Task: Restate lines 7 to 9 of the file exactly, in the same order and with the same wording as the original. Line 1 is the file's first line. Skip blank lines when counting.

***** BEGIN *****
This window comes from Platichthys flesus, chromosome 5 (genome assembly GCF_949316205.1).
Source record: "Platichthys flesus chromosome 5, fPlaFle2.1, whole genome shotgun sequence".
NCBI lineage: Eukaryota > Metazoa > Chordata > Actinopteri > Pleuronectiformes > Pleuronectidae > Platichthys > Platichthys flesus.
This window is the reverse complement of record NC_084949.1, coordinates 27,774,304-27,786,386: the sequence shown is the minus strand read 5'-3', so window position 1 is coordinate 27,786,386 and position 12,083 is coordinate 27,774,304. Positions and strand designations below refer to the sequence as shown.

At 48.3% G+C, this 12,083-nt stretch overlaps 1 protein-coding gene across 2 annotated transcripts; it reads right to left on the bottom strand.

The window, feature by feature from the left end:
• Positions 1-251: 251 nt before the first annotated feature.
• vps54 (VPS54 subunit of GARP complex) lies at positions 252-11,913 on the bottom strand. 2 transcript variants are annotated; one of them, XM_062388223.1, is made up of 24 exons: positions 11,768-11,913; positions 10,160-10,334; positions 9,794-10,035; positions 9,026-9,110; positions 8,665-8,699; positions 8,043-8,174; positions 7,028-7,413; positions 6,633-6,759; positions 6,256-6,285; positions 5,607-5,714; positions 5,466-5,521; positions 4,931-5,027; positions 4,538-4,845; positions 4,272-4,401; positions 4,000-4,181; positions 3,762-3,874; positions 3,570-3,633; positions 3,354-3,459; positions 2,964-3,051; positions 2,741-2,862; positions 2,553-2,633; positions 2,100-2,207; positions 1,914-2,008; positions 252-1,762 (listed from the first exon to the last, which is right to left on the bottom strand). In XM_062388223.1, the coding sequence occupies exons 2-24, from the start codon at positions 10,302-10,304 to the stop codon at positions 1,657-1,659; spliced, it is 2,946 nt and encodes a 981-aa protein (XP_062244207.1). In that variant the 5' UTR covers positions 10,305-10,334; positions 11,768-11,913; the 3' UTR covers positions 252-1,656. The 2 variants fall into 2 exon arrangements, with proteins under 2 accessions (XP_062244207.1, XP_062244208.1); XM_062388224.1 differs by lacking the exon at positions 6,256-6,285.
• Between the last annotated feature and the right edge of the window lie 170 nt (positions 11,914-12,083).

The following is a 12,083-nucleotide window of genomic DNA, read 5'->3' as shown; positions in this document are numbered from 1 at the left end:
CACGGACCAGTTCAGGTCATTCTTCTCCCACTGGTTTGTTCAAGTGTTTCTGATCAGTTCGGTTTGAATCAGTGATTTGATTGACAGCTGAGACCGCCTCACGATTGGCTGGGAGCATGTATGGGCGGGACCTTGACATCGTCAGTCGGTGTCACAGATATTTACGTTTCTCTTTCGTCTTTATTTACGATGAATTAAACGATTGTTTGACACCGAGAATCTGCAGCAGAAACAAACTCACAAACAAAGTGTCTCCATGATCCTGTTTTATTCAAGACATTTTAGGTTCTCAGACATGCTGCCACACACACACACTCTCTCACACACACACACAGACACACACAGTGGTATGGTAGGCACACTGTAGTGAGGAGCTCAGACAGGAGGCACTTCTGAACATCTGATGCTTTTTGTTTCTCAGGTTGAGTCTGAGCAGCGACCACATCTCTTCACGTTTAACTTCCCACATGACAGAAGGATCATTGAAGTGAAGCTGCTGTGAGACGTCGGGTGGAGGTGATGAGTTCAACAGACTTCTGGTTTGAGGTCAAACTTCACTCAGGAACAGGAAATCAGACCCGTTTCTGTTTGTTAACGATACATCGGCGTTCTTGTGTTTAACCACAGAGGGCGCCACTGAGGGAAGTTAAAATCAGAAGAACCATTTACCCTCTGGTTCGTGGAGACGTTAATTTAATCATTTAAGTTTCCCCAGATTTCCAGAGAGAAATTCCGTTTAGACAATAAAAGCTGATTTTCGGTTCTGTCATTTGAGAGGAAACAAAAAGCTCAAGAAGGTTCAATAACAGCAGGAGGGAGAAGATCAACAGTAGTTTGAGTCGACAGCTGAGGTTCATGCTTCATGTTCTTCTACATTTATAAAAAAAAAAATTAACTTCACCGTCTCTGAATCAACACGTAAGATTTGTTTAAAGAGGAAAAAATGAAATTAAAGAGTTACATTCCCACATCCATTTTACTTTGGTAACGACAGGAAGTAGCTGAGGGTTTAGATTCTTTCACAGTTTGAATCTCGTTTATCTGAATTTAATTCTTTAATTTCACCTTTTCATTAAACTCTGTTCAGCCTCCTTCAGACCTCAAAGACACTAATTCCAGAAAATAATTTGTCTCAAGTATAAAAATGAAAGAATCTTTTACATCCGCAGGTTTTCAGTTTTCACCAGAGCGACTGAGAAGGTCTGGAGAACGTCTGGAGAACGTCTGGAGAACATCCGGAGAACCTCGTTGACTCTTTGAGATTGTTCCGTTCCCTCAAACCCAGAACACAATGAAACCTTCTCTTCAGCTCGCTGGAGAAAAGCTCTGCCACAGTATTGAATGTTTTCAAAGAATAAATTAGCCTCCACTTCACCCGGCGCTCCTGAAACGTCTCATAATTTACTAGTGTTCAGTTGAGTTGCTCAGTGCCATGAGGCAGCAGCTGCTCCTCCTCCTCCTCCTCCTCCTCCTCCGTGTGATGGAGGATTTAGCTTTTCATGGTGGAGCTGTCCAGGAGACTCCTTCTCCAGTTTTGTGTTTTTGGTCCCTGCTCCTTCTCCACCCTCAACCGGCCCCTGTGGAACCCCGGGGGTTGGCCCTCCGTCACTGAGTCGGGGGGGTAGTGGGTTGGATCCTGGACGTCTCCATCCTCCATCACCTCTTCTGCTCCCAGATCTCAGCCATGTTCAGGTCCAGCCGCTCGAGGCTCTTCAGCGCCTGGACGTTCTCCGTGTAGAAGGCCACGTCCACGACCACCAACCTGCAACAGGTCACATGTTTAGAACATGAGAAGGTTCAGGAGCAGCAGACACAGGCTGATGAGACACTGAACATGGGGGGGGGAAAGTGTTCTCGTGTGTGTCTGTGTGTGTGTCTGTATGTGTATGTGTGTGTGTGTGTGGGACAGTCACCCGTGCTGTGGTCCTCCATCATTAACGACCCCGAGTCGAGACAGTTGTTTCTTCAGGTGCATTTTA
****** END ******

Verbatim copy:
• Positions 1-251: 251 nt before the first annotated feature.
• vps54 (VPS54 subunit of GARP complex) lies at positions 252-11,913 on the bottom strand. 2 transcript variants are annotated; one of them, XM_062388223.1, is made up of 24 exons: positions 11,768-11,913; positions 10,160-10,334; positions 9,794-10,035; positions 9,026-9,110; positions 8,665-8,699; positions 8,043-8,174; positions 7,028-7,413; positions 6,633-6,759; positions 6,256-6,285; positions 5,607-5,714; positions 5,466-5,521; positions 4,931-5,027; positions 4,538-4,845; positions 4,272-4,401; positions 4,000-4,181; positions 3,762-3,874; positions 3,570-3,633; positions 3,354-3,459; positions 2,964-3,051; positions 2,741-2,862; positions 2,553-2,633; positions 2,100-2,207; positions 1,914-2,008; positions 252-1,762 (listed from the first exon to the last, which is right to left on the bottom strand). In XM_062388223.1, the coding sequence occupies exons 2-24, from the start codon at positions 10,302-10,304 to the stop codon at positions 1,657-1,659; spliced, it is 2,946 nt and encodes a 981-aa protein (XP_062244207.1). In that variant the 5' UTR covers positions 10,305-10,334; positions 11,768-11,913; the 3' UTR covers positions 252-1,656. The 2 variants fall into 2 exon arrangements, with proteins under 2 accessions (XP_062244207.1, XP_062244208.1); XM_062388224.1 differs by lacking the exon at positions 6,256-6,285.
• Between the last annotated feature and the right edge of the window lie 170 nt (positions 11,914-12,083).